Indian Boundary Park

The best discoveries are the kind you’re not expecting at all.

Indian Boundary Park

Biking home from the store in yesterday’s blissful sunshine, I took a longcut through the side streets near Touhy and Western. Lo and behold, as I cruised along ordinary streets lined with ordinary houses, I suddenly found this lovely mid-sized park, surrounded by several amazing period apartment buildings, full of people and life.

I was stunned. I spent about half a blissful hour walking around, investigating. I vowed to come back with my camera as soon as possible, which turned out to be today.

Park Castle apartments

The most amazing of the period apartments is the Park Castle, pictured at top. It’s an E-shaped building that turns its back to rushing Western Avenue, choosing instead to face the park. The designers went to quite a bit of trouble to make this building live up to its name, with turrets both massive and tiny, crenelated parapet walls and brick corbeling the length of the cornice. Some less impressive but still nice apartment blocks form a complete wall of architecture on the park’s eastern side, a graceful enclosure that is the very model of an “outdoor room”.

Magnificent quarter mile

Another period apartment building

The half-timbered apartment block on the park’s north side is lovely as well. A section of Estes Street was closed down to join its courtyards directly to the park. This was a change made in the 1960s, in imitation of the adjacent apartments on the east side, whose front courts directly abut the park.

The park features a massive playlot with a climbing complex; it is supposed to mimic an Indian village but its wooden construction brings to mind a frontier fort, ironically enough. A pair of metal plaques inset into massive granite rocks tell the story of the play lot and the Indian Boundary Line, a treaty line set up in 1816 and occupied by the Potawatomie Indians (and having lived in Milwaukee 7 years, I recognized that the plaque doesn’t use the most common spelling of the name.) Typical of American dealings with the natives, the treaty only lasted till 1833. Land for the park was first acquired in 1915.

Fort Indian Treaty!

Indian Boundary Park headquarters

A Tudor Gothic field house, from 1929, is the park’s headquarters, and hosts various classes and events. A steady stream of park visitors was entering and leaving the building as I passed by.

And in the park’s opposite corner is… a zoo?

Lone resident

Yep, it’s a children’s petting zoo, normally occupied by goats, sheep and the like. Aside from this adolescent goose, it’s empty at present; I don’t know if it’s just for the winter or a semi-permanent closure.

There’s more — tennis courts, a water play sprayer thing — but I don’t mean to just make a laundry list of amenities. This is a lovely park, one of the prettiest and most charming I’ve found in Chicago. It has the right mix of fields and trees, development and grassland, architecture and nature. It’s comfortable without being bland. It’s really a great park.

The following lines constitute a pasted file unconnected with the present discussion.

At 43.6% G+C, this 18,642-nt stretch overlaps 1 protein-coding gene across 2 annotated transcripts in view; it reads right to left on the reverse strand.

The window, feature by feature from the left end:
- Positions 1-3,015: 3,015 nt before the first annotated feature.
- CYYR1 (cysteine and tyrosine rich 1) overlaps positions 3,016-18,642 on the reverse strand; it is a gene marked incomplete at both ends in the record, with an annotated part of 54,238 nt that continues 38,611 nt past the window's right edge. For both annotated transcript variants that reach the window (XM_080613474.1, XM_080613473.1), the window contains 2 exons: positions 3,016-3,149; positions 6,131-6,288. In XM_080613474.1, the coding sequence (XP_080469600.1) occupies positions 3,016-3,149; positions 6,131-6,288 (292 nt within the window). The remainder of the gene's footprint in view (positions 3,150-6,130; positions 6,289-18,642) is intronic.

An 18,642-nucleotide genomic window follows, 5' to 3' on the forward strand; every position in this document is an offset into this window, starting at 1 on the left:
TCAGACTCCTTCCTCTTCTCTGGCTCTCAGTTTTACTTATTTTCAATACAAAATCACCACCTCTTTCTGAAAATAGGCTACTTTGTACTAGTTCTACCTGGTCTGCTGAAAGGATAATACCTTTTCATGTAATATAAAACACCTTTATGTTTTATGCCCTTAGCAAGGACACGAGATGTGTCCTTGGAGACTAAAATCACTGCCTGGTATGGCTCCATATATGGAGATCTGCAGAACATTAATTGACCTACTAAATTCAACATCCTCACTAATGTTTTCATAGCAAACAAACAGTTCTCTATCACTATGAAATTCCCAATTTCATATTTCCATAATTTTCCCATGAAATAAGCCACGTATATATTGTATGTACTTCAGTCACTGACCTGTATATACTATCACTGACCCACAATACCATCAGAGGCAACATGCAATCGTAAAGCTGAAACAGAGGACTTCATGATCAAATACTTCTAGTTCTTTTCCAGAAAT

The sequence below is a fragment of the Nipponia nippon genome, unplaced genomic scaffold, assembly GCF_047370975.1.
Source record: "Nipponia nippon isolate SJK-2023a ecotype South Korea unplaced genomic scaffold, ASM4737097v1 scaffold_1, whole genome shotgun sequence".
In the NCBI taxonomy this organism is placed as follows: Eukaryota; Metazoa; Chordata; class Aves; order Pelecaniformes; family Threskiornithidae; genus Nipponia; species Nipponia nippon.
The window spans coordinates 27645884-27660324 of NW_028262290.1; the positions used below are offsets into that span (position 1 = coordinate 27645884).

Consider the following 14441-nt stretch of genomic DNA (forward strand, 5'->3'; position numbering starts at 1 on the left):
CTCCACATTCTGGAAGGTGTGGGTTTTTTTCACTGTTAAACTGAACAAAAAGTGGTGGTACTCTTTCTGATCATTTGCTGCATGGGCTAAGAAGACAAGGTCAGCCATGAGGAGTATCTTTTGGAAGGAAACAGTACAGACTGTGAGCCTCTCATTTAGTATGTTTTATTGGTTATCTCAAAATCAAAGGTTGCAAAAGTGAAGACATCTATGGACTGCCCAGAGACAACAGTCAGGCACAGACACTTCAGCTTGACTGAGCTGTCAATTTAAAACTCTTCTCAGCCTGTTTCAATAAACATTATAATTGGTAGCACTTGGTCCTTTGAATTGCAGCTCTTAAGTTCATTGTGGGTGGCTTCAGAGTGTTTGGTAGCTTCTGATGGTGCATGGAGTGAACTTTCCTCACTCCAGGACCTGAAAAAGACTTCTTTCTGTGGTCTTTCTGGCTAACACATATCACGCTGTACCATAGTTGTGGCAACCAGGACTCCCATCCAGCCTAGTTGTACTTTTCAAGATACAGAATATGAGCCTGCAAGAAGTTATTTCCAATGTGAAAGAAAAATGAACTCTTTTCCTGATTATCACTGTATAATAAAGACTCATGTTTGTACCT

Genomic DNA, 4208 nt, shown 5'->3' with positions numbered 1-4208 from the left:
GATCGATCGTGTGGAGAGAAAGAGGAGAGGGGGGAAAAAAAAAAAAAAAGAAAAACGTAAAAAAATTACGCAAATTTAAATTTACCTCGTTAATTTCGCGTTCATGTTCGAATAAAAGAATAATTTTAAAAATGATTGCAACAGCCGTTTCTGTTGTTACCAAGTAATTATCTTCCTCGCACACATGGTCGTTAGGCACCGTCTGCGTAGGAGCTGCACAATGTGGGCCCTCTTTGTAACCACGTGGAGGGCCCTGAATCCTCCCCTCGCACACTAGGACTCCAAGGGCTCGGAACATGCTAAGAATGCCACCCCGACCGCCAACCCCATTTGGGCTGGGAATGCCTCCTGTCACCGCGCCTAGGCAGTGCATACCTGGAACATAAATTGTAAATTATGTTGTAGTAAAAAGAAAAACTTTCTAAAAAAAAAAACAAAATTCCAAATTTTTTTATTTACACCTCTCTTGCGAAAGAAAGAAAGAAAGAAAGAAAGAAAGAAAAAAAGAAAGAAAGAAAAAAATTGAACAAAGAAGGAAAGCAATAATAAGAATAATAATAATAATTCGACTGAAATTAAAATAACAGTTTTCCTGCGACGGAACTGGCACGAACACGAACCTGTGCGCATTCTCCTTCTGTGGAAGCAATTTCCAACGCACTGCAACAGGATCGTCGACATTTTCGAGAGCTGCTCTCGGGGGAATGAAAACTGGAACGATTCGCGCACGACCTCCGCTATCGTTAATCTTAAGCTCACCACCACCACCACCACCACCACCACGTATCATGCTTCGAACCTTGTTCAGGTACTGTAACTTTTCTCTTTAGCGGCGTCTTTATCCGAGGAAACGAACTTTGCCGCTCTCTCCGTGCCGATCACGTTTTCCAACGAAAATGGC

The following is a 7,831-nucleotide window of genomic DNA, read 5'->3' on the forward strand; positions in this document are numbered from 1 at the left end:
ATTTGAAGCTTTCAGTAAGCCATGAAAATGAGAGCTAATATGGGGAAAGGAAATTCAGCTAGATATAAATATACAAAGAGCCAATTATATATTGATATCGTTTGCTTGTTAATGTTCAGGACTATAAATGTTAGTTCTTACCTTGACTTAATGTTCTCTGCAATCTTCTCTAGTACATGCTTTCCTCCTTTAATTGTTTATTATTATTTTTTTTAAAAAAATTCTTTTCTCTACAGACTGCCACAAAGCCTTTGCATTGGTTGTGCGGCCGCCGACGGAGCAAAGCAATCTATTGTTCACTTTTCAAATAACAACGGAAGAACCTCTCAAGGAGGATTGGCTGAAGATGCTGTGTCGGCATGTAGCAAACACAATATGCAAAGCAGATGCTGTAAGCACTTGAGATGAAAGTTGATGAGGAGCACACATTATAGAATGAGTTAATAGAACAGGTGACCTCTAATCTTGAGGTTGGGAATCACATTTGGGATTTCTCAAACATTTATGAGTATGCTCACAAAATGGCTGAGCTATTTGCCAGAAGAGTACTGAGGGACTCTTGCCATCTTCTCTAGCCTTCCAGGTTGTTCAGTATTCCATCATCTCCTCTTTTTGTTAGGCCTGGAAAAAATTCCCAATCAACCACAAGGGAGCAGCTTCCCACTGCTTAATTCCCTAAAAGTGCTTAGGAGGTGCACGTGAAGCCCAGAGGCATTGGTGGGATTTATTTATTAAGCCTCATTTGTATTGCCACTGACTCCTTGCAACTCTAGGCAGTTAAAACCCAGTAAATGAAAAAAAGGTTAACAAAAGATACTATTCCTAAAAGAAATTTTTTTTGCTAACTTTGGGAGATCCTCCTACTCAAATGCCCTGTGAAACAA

I’m delighted to find this amazing gem so close to my home, and stunned that I’d never encountered it before. Just goes to show there’s a whole lot of Chicago left for me to see.

Swing!

Links:

  • The Chicago Park District’s page for the park

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  • 6 thoughts on “Indian Boundary Park

    1. This is where I lived for the first three years of my life. Estes and Rockwell, the building on the NE corner with the bow window facing the park on the first floor.

    2. My father worked at that building on the NE corner! I used to hang out at the park all the time. I never thought of the playground as having a Indian Village theme. makes to me now but at the time I thought they were supposed to be mideveil castles or something. I was just a kid. Those are some great aprtment buildings in the backround too. Especially the one my dad worked it. Lots of ancient junk in the basements, stuff I wish I had paid attention to now. The Field House whil architecturally gorgeous wasn’t always that great. i remember once on a feild trip in the fifth grade one of my classmates came out of the place exclaiming how nasty the bathroom on the inside looked. Don’t know if it has changed over the years. I haven’t been there in a while.

    3. I live in the park castle building. you got some nice pictures of it.ever been inside to see the deco-tile covered pool room?

    4. I was raised in the Park Gables apartments on the north side of the Indian Boundary Park. It states under the picture that Estes Ave. was closed off in 1960. I actually was closed off before the building was built in 1928.Phil Hodapp

    5. Hey, Phil Hodapp, I remember you. Your younger brother, Jim, used to hang around with us. You lived across the back porch from the Halldorson’s, Louise was my good buddy. Remember the swimming pool where we used to cool off on those hot summer days before a/c? Ah, those were the days. I lived in a bungalow at the corner of Morse and Campbell. Those bungalows now sell in the half million range. Margie Olson now JohnsonYou can contact me at margenbillj@earthlink.net

    6. What a wonderful step back in time – I grew up next to Indian Boundary Park – 2426 W. Lunt – our living room windows were right over the area of the ice rink each winter. I loved it – thanks for the great photos and memories; glad to see the pond and field house are still there…

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